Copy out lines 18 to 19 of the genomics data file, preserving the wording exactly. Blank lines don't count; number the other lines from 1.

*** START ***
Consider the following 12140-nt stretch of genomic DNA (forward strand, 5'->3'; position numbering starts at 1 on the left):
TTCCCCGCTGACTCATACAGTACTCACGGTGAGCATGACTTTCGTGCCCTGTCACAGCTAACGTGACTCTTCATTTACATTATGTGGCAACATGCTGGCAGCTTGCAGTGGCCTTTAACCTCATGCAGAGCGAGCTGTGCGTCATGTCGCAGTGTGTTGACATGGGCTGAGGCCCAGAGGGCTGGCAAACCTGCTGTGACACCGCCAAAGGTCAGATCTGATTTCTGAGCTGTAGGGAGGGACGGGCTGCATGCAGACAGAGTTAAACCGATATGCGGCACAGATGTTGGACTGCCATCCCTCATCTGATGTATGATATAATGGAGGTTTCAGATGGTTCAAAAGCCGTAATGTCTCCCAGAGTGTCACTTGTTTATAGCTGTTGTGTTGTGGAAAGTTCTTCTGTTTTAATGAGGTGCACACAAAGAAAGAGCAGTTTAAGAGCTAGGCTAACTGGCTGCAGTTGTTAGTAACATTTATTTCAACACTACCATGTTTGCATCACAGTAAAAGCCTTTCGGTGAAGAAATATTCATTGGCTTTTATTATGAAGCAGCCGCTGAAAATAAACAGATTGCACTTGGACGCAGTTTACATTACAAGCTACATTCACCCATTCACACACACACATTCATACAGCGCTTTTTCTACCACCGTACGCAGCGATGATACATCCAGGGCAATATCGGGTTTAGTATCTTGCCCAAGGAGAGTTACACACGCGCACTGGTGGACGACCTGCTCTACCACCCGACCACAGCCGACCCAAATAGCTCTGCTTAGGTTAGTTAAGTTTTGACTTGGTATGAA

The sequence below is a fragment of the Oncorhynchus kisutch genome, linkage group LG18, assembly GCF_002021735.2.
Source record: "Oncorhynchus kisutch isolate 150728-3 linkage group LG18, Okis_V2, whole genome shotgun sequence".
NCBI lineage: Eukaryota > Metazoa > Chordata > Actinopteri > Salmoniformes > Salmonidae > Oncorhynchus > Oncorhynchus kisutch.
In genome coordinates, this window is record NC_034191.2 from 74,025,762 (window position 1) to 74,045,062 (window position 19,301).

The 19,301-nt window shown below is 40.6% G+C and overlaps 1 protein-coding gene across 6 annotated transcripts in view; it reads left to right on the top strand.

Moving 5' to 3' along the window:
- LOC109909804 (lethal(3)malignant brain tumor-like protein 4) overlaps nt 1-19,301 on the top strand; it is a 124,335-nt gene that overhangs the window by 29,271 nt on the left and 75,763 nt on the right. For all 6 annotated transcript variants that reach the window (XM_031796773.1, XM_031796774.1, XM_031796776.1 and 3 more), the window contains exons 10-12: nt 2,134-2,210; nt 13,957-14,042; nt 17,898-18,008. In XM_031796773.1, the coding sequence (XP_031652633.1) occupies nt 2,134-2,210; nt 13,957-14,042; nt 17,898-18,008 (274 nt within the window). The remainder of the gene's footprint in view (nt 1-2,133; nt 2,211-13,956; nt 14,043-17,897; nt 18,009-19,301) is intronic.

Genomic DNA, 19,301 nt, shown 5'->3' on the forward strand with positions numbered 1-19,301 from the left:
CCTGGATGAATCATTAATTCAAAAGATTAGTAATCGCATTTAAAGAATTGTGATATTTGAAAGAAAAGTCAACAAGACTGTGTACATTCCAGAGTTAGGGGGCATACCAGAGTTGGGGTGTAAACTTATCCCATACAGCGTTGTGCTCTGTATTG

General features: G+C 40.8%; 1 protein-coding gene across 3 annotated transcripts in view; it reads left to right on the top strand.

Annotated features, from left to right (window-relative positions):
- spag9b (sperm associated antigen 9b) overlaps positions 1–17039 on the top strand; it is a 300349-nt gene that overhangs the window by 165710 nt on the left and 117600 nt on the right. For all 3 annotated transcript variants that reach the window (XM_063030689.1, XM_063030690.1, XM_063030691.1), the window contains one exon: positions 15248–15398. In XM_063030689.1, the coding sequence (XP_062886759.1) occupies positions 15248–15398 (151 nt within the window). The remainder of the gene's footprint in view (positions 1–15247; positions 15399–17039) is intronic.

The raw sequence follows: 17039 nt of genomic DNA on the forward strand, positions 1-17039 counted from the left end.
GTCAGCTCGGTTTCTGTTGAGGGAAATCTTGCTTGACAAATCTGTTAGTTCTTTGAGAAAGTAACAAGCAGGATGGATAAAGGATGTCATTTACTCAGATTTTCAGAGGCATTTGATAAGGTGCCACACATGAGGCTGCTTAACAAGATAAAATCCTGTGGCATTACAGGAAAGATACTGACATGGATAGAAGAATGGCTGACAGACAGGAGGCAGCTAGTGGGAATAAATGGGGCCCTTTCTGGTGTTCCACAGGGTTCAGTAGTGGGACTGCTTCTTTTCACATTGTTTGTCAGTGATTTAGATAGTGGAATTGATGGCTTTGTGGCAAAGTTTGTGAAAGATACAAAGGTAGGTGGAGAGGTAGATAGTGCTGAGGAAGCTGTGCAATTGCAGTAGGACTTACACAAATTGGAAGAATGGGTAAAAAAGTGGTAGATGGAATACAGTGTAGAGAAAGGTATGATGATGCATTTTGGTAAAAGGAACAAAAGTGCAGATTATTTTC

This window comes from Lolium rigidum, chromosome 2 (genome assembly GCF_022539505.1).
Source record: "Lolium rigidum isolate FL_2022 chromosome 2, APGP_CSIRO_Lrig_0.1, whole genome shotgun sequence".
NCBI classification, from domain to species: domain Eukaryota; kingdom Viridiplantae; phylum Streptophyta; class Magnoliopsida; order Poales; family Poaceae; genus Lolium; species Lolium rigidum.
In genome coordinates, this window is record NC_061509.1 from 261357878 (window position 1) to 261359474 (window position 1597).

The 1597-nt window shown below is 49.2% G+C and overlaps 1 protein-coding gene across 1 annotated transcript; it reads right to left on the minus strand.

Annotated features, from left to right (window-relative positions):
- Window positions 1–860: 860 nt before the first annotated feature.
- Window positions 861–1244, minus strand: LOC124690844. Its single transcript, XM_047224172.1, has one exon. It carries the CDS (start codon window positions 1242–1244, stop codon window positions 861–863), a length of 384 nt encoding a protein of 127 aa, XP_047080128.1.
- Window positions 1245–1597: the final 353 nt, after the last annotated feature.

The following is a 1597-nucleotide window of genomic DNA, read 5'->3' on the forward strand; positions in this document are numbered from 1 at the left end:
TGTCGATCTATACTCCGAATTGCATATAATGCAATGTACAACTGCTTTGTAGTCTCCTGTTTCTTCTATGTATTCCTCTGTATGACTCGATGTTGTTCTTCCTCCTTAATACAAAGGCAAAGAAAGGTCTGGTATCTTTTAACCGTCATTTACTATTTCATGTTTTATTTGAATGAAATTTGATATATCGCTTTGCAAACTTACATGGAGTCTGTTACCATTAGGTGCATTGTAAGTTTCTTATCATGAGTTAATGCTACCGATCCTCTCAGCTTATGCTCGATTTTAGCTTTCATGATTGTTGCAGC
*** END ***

Source record: "Lolium rigidum isolate FL_2022 chromosome 2, APGP_CSIRO_Lrig_0.1, whole genome shotgun sequence".
NCBI classification, from domain to species: domain Eukaryota; kingdom Viridiplantae; phylum Streptophyta; class Magnoliopsida; order Poales; family Poaceae; genus Lolium; species Lolium rigidum.